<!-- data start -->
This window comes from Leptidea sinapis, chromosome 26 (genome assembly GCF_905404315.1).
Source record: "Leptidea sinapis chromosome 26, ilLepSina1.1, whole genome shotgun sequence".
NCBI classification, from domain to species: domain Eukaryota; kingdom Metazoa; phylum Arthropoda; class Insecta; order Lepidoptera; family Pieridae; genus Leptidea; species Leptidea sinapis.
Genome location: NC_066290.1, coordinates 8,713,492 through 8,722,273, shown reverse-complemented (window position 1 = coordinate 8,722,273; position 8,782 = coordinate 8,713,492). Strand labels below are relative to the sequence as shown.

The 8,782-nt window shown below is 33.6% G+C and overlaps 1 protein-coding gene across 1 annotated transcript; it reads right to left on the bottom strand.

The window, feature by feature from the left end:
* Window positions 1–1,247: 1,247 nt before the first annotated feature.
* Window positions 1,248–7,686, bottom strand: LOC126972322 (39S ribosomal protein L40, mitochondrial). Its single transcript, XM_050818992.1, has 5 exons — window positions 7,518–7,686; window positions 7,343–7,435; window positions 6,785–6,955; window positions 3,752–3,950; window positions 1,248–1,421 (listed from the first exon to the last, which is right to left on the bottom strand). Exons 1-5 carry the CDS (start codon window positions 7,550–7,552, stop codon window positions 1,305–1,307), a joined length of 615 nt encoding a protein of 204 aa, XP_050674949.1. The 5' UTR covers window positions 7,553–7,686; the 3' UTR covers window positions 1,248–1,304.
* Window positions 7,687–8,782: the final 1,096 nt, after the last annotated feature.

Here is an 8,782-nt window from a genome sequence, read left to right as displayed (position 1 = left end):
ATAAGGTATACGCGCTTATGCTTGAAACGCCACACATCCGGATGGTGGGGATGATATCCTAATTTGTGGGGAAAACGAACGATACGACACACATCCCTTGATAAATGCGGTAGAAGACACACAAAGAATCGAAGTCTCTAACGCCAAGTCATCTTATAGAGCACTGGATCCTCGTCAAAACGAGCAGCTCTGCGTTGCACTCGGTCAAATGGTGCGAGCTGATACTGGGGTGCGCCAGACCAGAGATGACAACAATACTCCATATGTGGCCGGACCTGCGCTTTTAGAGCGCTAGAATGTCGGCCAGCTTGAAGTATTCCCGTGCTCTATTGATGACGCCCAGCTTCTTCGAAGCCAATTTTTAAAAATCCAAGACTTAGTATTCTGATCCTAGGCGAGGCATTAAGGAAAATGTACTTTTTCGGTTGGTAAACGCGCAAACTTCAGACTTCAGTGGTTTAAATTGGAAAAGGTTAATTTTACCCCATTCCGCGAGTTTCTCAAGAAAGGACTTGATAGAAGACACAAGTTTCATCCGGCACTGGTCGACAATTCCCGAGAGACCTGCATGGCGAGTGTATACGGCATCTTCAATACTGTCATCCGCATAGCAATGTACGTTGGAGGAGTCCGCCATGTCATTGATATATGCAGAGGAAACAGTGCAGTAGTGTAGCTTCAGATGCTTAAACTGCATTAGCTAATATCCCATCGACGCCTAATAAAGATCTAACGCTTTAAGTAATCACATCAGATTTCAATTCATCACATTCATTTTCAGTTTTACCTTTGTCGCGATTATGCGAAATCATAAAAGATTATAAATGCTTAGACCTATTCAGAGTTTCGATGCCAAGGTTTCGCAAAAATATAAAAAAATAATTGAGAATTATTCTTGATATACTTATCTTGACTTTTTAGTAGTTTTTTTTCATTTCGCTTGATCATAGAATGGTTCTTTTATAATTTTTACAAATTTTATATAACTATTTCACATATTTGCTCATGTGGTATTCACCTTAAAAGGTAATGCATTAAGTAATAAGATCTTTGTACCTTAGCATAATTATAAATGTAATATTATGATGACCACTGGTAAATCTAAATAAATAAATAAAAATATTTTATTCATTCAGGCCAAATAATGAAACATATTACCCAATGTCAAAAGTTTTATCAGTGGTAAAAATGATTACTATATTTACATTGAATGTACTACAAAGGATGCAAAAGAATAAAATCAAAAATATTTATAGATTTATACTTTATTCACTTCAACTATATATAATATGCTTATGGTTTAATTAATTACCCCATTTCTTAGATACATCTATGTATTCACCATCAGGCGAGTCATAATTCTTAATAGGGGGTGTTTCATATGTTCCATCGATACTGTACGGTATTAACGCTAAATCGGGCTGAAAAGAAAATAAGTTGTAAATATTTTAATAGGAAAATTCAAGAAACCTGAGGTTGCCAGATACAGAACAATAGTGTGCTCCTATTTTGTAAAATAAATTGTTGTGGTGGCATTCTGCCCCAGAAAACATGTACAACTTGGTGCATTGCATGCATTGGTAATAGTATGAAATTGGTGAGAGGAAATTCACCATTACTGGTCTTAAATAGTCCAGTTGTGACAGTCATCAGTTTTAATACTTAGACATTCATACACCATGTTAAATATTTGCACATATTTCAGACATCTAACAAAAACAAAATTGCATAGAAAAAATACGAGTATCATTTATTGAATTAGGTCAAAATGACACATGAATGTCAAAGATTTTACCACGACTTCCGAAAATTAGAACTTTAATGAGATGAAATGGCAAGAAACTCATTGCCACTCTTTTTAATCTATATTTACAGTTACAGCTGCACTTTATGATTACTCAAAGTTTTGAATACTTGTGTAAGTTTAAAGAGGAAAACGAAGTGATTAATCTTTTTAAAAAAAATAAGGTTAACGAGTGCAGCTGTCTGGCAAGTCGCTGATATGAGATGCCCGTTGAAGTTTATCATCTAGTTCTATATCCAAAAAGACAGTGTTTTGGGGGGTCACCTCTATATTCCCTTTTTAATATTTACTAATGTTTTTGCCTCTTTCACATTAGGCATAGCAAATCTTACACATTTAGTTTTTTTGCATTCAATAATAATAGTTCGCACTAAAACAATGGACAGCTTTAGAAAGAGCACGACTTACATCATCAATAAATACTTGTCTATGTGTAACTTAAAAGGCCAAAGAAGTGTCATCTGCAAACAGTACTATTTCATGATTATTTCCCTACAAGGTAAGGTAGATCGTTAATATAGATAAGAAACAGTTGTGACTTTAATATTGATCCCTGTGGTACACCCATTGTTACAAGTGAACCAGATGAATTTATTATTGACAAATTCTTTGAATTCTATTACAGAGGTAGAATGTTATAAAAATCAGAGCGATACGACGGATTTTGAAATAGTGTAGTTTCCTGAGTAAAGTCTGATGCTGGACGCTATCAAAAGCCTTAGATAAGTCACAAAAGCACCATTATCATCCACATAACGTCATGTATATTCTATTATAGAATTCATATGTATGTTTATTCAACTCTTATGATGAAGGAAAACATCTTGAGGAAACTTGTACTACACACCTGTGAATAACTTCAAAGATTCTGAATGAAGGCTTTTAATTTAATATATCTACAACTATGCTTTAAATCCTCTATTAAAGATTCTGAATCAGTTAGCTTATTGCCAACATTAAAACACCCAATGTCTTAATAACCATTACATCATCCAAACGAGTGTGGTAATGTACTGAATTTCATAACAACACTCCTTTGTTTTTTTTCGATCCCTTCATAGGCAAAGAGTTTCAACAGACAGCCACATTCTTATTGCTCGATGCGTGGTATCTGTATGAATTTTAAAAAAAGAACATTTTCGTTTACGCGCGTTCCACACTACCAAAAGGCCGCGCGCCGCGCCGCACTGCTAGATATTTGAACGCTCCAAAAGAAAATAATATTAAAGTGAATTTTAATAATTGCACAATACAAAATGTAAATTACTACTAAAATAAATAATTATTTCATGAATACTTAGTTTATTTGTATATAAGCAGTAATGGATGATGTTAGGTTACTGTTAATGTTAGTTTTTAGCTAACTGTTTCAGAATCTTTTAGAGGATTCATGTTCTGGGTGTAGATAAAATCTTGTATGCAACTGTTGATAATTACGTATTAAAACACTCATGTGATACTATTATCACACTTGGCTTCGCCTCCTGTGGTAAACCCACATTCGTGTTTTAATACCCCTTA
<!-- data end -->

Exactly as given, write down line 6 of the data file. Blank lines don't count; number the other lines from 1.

The window, feature by feature from the left end: